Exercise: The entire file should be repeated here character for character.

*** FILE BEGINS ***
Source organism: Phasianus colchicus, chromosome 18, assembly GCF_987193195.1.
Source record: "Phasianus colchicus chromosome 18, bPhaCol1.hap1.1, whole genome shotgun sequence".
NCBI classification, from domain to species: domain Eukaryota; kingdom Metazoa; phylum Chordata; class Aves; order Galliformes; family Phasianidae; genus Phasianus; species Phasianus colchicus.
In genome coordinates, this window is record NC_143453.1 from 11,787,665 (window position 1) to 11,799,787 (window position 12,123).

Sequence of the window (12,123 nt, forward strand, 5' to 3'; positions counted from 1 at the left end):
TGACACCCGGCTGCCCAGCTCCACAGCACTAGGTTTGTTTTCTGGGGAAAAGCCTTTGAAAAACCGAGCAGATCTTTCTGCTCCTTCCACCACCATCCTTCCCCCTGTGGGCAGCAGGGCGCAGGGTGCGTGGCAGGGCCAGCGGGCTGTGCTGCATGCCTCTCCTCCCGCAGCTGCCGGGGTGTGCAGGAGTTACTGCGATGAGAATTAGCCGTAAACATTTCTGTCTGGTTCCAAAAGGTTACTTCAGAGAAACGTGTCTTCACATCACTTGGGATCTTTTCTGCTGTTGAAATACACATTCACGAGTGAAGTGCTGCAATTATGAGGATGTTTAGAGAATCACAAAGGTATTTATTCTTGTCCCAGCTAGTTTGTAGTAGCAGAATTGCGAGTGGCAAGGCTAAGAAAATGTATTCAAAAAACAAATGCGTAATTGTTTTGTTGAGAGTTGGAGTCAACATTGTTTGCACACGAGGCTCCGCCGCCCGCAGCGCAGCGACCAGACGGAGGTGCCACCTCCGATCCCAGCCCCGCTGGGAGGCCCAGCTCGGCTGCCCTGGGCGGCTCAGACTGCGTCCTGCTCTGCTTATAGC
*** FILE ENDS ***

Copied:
Source organism: Phasianus colchicus, chromosome 18, assembly GCF_987193195.1.
Source record: "Phasianus colchicus chromosome 18, bPhaCol1.hap1.1, whole genome shotgun sequence".
NCBI classification, from domain to species: domain Eukaryota; kingdom Metazoa; phylum Chordata; class Aves; order Galliformes; family Phasianidae; genus Phasianus; species Phasianus colchicus.
In genome coordinates, this window is record NC_143453.1 from 11,787,665 (window position 1) to 11,799,787 (window position 12,123).

Sequence of the window (12,123 nt, forward strand, 5' to 3'; positions counted from 1 at the left end):
TGACACCCGGCTGCCCAGCTCCACAGCACTAGGTTTGTTTTCTGGGGAAAAGCCTTTGAAAAACCGAGCAGATCTTTCTGCTCCTTCCACCACCATCCTTCCCCCTGTGGGCAGCAGGGCGCAGGGTGCGTGGCAGGGCCAGCGGGCTGTGCTGCATGCCTCTCCTCCCGCAGCTGCCGGGGTGTGCAGGAGTTACTGCGATGAGAATTAGCCGTAAACATTTCTGTCTGGTTCCAAAAGGTTACTTCAGAGAAACGTGTCTTCACATCACTTGGGATCTTTTCTGCTGTTGAAATACACATTCACGAGTGAAGTGCTGCAATTATGAGGATGTTTAGAGAATCACAAAGGTATTTATTCTTGTCCCAGCTAGTTTGTAGTAGCAGAATTGCGAGTGGCAAGGCTAAGAAAATGTATTCAAAAAACAAATGCGTAATTGTTTTGTTGAGAGTTGGAGTCAACATTGTTTGCACACGAGGCTCCGCCGCCCGCAGCGCAGCGACCAGACGGAGGTGCCACCTCCGATCCCAGCCCCGCTGGGAGGCCCAGCTCGGCTGCCCTGGGCGGCTCAGACTGCGTCCTGCTCTGCTTATAGC